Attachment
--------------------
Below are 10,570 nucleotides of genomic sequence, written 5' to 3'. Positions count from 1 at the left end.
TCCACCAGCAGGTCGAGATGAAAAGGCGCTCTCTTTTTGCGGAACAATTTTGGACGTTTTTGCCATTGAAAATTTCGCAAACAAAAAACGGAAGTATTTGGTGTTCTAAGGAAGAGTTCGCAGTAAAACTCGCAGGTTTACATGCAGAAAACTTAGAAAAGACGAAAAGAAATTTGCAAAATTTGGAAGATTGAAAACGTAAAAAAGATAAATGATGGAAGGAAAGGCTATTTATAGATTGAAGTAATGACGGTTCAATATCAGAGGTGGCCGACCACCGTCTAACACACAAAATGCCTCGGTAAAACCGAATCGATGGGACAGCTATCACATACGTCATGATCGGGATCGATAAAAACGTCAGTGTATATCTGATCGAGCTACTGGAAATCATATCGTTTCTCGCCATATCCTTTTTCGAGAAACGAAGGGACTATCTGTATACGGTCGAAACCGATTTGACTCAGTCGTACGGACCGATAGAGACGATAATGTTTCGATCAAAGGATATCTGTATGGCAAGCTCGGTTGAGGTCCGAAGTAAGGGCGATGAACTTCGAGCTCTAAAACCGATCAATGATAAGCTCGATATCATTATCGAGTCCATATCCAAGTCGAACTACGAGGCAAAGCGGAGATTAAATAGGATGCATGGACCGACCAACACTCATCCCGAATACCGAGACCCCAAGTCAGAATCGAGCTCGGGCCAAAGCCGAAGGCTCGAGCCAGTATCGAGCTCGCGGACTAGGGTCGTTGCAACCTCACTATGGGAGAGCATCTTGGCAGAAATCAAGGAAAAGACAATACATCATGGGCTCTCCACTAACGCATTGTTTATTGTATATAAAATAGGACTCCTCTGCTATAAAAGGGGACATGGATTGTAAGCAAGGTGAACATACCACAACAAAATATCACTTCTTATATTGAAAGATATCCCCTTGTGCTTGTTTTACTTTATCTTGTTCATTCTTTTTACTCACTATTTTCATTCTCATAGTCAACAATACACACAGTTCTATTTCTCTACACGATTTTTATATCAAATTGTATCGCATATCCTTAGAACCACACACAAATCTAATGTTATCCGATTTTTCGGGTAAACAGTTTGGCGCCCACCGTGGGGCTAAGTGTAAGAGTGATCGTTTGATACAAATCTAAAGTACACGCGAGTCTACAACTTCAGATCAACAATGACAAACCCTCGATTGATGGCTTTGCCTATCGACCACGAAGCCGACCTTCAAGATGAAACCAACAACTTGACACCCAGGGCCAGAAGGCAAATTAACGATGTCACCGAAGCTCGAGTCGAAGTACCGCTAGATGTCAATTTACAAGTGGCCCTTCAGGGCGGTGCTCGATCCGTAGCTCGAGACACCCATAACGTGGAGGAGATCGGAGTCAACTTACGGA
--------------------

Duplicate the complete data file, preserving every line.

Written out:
Below are 10,570 nucleotides of genomic sequence, written 5' to 3'. Positions count from 1 at the left end.
TCCACCAGCAGGTCGAGATGAAAAGGCGCTCTCTTTTTGCGGAACAATTTTGGACGTTTTTGCCATTGAAAATTTCGCAAACAAAAAACGGAAGTATTTGGTGTTCTAAGGAAGAGTTCGCAGTAAAACTCGCAGGTTTACATGCAGAAAACTTAGAAAAGACGAAAAGAAATTTGCAAAATTTGGAAGATTGAAAACGTAAAAAAGATAAATGATGGAAGGAAAGGCTATTTATAGATTGAAGTAATGACGGTTCAATATCAGAGGTGGCCGACCACCGTCTAACACACAAAATGCCTCGGTAAAACCGAATCGATGGGACAGCTATCACATACGTCATGATCGGGATCGATAAAAACGTCAGTGTATATCTGATCGAGCTACTGGAAATCATATCGTTTCTCGCCATATCCTTTTTCGAGAAACGAAGGGACTATCTGTATACGGTCGAAACCGATTTGACTCAGTCGTACGGACCGATAGAGACGATAATGTTTCGATCAAAGGATATCTGTATGGCAAGCTCGGTTGAGGTCCGAAGTAAGGGCGATGAACTTCGAGCTCTAAAACCGATCAATGATAAGCTCGATATCATTATCGAGTCCATATCCAAGTCGAACTACGAGGCAAAGCGGAGATTAAATAGGATGCATGGACCGACCAACACTCATCCCGAATACCGAGACCCCAAGTCAGAATCGAGCTCGGGCCAAAGCCGAAGGCTCGAGCCAGTATCGAGCTCGCGGACTAGGGTCGTTGCAACCTCACTATGGGAGAGCATCTTGGCAGAAATCAAGGAAAAGACAATACATCATGGGCTCTCCACTAACGCATTGTTTATTGTATATAAAATAGGACTCCTCTGCTATAAAAGGGGACATGGATTGTAAGCAAGGTGAACATACCACAACAAAATATCACTTCTTATATTGAAAGATATCCCCTTGTGCTTGTTTTACTTTATCTTGTTCATTCTTTTTACTCACTATTTTCATTCTCATAGTCAACAATACACACAGTTCTATTTCTCTACACGATTTTTATATCAAATTGTATCGCATATCCTTAGAACCACACACAAATCTAATGTTATCCGATTTTTCGGGTAAACAGTTTGGCGCCCACCGTGGGGCTAAGTGTAAGAGTGATCGTTTGATACAAATCTAAAGTACACGCGAGTCTACAACTTCAGATCAACAATGACAAACCCTCGATTGATGGCTTTGCCTATCGACCACGAAGCCGACCTTCAAGATGAAACCAACAACTTGACACCCAGGGCCAGAAGGCAAATTAACGATGTCACCGAAGCTCGAGTCGAAGTACCGCTAGATGTCAATTTACAAGTGGCCCTTCAGGGCGGTGCTCGATCCGTAGCTCGAGACACCCATAACGTGGAGGAGATCGGAGTCAACTTACGGA